Former Watford Grammar School pupil, Dr Colin Allen, returned to his roots on Monday to give a talk on King Richard III to a group of Garston pensioners.

The Seniors' Club meets fortnightly at Stanborough Park Church in St Albans Road which was Dr Allen's  "home church" during his youth and where he was for many years a member of the hockey team.

Dr Allen, who admits to being "nearly 80" grew up in Sheepcot Lane in Garston and attended Watford Boy's Grammar School during the post-war years where he enjoyed playing rugby and chess.

After leaving school he trained as a doctor at a London Hospital medical school. After qualifying he worked in a variety of roles including as a doctor at a hospital in Ghana as well as at the Luton and Dunstable Hospital before becoming a consultant surgeon at Pontefract Hospital in West Yorkshire.

Following his retirement he decided to develop his interest in history and, rather than embark on a history degree course as he first intended, he decided to undertake his own studies and settled on the "enigmatic" Richard III who had very strong local connections both as a member of the House of York and also having lived in the area as "Lord of the North" - a title bestowed on him at the age of 19.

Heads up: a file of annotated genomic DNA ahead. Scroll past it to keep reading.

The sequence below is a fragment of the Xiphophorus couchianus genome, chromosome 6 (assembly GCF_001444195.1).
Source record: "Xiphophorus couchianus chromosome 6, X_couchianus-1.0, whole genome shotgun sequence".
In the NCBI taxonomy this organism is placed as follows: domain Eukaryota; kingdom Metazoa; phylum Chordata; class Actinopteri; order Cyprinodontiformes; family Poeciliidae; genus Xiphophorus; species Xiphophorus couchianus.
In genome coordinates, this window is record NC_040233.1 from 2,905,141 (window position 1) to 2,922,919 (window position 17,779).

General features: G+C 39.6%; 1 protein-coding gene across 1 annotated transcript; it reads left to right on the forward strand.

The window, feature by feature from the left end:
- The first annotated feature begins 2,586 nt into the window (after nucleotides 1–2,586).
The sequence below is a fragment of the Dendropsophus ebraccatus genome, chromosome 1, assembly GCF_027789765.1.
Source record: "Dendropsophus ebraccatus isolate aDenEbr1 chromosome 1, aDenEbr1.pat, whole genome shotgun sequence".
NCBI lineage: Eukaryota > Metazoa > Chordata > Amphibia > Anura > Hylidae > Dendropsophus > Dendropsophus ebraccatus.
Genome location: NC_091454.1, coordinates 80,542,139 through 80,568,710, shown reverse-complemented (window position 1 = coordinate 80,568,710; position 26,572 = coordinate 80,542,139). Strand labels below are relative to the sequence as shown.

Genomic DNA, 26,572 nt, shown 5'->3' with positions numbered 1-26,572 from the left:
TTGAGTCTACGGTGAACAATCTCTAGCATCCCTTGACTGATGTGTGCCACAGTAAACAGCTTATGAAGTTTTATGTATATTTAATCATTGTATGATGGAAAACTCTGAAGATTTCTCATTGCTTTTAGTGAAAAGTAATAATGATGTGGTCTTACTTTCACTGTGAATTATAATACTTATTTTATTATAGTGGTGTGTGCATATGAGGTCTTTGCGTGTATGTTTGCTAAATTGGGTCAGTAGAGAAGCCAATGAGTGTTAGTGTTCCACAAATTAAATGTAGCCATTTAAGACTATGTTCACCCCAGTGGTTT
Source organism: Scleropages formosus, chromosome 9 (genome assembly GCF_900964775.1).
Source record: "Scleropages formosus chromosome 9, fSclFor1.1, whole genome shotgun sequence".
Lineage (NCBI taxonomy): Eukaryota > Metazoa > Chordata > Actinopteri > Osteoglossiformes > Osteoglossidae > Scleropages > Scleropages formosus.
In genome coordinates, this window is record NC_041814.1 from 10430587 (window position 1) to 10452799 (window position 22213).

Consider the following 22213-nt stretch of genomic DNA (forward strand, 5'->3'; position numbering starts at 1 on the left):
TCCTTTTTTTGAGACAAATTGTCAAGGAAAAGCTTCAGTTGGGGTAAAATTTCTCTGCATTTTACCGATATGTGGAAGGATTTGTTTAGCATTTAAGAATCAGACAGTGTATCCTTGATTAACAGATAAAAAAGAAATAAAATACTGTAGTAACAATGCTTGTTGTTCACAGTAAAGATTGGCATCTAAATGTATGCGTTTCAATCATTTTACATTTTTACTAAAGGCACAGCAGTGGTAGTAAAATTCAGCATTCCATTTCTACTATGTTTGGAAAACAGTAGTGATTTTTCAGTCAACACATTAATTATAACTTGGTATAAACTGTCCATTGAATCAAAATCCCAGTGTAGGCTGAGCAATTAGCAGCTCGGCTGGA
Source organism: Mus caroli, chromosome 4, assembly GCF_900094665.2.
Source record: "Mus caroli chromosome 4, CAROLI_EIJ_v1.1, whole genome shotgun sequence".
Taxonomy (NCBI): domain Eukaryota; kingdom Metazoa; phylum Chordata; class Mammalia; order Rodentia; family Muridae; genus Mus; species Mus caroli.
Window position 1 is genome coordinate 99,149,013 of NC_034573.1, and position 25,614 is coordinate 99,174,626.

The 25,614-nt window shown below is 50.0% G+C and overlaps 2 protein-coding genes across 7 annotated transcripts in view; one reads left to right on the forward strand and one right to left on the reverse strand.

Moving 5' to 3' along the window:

His talk which included complex family trees going back to Edward III and the complicated political history surrounding the Wars of the Roses.

He demonstrated that, although the king suffered from scoliosis and had a hunched back, he was vilified by the Tudors and Shakespeare and was, in fact, a good general, a loving husband, keen on the law and welcomed wherever he went.

As a surgeon Dr Allen speculated just how he could have changed history had he visited the spot, armed with a penknife, where Richard's son died of a strangulated hernia centuries earlier.

Having heard of the dig for the king's remains he visited the site in Leicester just two days after the body was found and subsequently attended the conference held when the results of the excavation had been analysed.